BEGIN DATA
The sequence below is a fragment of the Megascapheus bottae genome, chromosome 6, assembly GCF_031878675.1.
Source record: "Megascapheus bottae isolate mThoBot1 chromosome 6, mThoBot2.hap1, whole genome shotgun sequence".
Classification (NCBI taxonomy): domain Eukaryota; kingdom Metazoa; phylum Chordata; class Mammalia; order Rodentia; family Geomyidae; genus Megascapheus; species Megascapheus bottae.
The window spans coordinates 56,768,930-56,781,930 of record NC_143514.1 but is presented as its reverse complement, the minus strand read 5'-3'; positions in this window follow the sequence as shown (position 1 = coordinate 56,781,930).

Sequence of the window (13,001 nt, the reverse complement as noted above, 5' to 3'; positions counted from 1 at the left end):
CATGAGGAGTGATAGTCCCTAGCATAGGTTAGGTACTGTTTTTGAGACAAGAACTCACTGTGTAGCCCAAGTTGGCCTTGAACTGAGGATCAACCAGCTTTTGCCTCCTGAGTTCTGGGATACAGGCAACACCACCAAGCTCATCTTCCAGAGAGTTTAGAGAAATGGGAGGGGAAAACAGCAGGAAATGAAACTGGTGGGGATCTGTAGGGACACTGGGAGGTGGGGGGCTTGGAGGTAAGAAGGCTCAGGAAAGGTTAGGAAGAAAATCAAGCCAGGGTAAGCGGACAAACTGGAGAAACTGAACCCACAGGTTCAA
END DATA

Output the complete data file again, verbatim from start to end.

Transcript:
The sequence below is a fragment of the Megascapheus bottae genome, chromosome 6, assembly GCF_031878675.1.
Source record: "Megascapheus bottae isolate mThoBot1 chromosome 6, mThoBot2.hap1, whole genome shotgun sequence".
Classification (NCBI taxonomy): domain Eukaryota; kingdom Metazoa; phylum Chordata; class Mammalia; order Rodentia; family Geomyidae; genus Megascapheus; species Megascapheus bottae.
The window spans coordinates 56,768,930-56,781,930 of record NC_143514.1 but is presented as its reverse complement, the minus strand read 5'-3'; positions in this window follow the sequence as shown (position 1 = coordinate 56,781,930).

Sequence of the window (13,001 nt, the reverse complement as noted above, 5' to 3'; positions counted from 1 at the left end):
CATGAGGAGTGATAGTCCCTAGCATAGGTTAGGTACTGTTTTTGAGACAAGAACTCACTGTGTAGCCCAAGTTGGCCTTGAACTGAGGATCAACCAGCTTTTGCCTCCTGAGTTCTGGGATACAGGCAACACCACCAAGCTCATCTTCCAGAGAGTTTAGAGAAATGGGAGGGGAAAACAGCAGGAAATGAAACTGGTGGGGATCTGTAGGGACACTGGGAGGTGGGGGGCTTGGAGGTAAGAAGGCTCAGGAAAGGTTAGGAAGAAAATCAAGCCAGGGTAAGCGGACAAACTGGAGAAACTGAACCCACAGGTTCAA